The presentation of Charlemagne (52 f.) is brief and somewhat misleading. We read here that he reigned 800–814, which is the period when Charles reigned as Holy Roman Emperor. However, the movement that is the reason that Charlemagne is mentioned here in the first place started in the 780s when its leading scholar, Alcuin, was invited to the court of Charles, at the time King of the Franks. Moreover, this movement did not restrict itself to the improvement of “biblical and other sacred texts”; even classical texts were taken care of—which is relevant in our context.
I have found only the following misprints: p. 28, reference to illustration 3, should have been 5; p. 52, ” scio (‘know’ …)” for ” scio (‘I know’ …)”; p. 243, note 63, “Petrarch, Africa, 9.9–97″ for 90–97; p. 85, perhaps not a misprint, but the given reference to an illuminated manuscript can hardly be correct, namely that the artist was born in 1390, and the manuscript is dated to 1400. A question mark or two, and/or a “ca.” would have improved things.
This is a book that is meant to read from start to finish, rather than as a reference work; reading it is a little like walking through a labyrinth, or solving puzzles (which the present writer at least loves doing). It is stimulating and it gives you new ideas.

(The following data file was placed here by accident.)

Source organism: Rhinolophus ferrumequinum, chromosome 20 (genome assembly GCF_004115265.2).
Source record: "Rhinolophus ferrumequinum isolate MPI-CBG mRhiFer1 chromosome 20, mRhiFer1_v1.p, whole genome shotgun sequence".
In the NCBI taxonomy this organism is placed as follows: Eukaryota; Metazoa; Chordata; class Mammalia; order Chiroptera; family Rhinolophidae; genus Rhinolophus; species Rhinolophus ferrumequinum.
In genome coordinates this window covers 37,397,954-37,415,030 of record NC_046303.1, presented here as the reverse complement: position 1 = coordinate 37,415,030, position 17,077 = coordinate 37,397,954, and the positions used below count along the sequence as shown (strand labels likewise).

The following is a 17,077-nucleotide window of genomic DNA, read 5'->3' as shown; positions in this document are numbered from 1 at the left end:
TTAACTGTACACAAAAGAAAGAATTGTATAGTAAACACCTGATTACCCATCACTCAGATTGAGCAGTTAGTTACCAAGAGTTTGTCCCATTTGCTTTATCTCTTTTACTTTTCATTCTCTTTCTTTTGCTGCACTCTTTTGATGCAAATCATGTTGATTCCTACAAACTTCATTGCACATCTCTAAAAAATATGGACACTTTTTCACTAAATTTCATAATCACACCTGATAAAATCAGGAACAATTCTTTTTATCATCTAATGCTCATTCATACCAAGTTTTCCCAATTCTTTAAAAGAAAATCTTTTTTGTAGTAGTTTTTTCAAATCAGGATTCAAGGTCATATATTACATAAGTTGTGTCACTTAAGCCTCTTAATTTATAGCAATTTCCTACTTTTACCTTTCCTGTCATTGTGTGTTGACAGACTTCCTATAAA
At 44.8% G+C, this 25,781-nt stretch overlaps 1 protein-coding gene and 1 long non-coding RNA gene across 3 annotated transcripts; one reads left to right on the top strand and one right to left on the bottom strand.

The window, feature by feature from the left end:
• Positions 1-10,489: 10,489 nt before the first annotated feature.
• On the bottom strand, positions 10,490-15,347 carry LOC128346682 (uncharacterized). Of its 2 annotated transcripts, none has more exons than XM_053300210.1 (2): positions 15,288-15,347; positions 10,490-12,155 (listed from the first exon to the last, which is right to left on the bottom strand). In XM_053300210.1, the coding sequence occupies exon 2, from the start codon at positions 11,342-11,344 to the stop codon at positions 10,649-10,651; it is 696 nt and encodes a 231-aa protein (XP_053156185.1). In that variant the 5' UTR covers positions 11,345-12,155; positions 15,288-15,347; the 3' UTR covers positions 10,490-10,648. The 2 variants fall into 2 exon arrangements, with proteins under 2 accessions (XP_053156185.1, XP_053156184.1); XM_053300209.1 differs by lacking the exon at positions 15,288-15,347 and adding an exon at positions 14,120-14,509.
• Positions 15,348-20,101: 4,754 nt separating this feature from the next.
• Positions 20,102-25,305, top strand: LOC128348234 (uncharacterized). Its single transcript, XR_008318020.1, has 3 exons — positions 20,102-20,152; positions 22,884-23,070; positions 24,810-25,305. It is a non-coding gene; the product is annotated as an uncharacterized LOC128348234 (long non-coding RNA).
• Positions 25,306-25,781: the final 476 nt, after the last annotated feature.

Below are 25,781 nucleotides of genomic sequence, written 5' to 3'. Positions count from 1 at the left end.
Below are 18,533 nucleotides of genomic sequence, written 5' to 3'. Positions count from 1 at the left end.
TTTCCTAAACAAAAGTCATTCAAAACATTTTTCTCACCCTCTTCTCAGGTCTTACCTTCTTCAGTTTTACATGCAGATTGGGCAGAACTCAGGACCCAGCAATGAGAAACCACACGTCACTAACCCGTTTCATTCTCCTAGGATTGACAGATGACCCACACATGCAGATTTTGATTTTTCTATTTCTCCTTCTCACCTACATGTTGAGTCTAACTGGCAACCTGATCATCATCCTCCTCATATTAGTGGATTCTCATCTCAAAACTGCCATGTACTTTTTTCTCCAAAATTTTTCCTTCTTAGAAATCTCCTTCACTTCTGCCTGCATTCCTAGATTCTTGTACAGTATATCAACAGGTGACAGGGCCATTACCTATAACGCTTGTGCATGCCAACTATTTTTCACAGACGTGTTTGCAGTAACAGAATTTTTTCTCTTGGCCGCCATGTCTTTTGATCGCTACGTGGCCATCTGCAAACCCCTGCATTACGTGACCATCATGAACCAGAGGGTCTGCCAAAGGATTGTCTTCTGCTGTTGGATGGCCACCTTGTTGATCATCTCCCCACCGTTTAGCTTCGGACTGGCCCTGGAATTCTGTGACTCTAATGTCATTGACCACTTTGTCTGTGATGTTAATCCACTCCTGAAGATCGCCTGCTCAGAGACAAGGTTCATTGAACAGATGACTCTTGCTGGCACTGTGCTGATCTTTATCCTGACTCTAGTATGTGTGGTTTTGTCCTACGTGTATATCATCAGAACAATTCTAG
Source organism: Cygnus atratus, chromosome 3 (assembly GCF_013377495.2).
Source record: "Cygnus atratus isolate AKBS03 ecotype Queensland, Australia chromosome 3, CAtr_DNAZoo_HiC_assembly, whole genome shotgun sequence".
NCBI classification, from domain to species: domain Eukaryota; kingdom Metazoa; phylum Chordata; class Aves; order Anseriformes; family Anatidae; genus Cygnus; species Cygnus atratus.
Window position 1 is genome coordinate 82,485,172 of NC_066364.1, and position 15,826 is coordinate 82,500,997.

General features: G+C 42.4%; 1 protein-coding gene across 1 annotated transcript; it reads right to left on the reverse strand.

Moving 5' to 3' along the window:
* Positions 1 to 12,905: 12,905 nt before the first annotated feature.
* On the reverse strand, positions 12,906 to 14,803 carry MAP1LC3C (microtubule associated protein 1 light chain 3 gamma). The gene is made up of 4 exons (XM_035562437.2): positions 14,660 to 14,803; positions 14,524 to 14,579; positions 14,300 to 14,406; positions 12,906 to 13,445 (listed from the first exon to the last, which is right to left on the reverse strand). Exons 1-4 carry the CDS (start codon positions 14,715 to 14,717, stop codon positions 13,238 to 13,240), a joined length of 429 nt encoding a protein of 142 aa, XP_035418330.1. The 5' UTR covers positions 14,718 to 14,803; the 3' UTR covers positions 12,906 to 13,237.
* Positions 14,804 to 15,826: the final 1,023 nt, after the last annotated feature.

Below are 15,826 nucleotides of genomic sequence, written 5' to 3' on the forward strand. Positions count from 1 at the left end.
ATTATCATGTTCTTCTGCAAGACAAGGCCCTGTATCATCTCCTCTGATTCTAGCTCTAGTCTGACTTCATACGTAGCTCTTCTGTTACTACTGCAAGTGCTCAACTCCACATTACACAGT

Finally, a few words should be said about the title of the book: Petrarch: Everywhere a Wanderer. The title is translated from one of Petrarch’s Latin poems, where the passage reads peregrinus ubique. (34) Petrarch lived in different places; we meet him on an excursion with his brother Gherardo, climbing Mont Ventoux (57), and there is also the “travel within the mind” (106). However, peregrinus has various meanings, and I would have preferred ‘foreigner’ or ‘stranger’ to ‘wanderer’ or ‘pilgrim’ – the latter is suggested as an alternative translation. As we read in this biography, Petrarch called himself a Florentine, even though his father had been exiled from Florence before the birth of his son. This might be an explanation of the expression.
1. See, for example, Peter Aicher: “Ennius’ Dream of Homer”, The American Journal of Philology, Vol. 110, No. 2 (Summer, 1989), pp. 227–232.
2. Bernhard Huss and Gerhard Regn: “Petrarcas Rom: Die Geschichte der Africa und das Projekt der Renaissance”, in Huss and Regn (eds.) Francesco Petrarca: Africa, vol. 2 (“Kommentarband”), pp. 161–192, p. 167.
3. “Cornelius Scipio Africanus (the Elder), Publius”, in Oxford Classical Dictionary 1999, p. 298.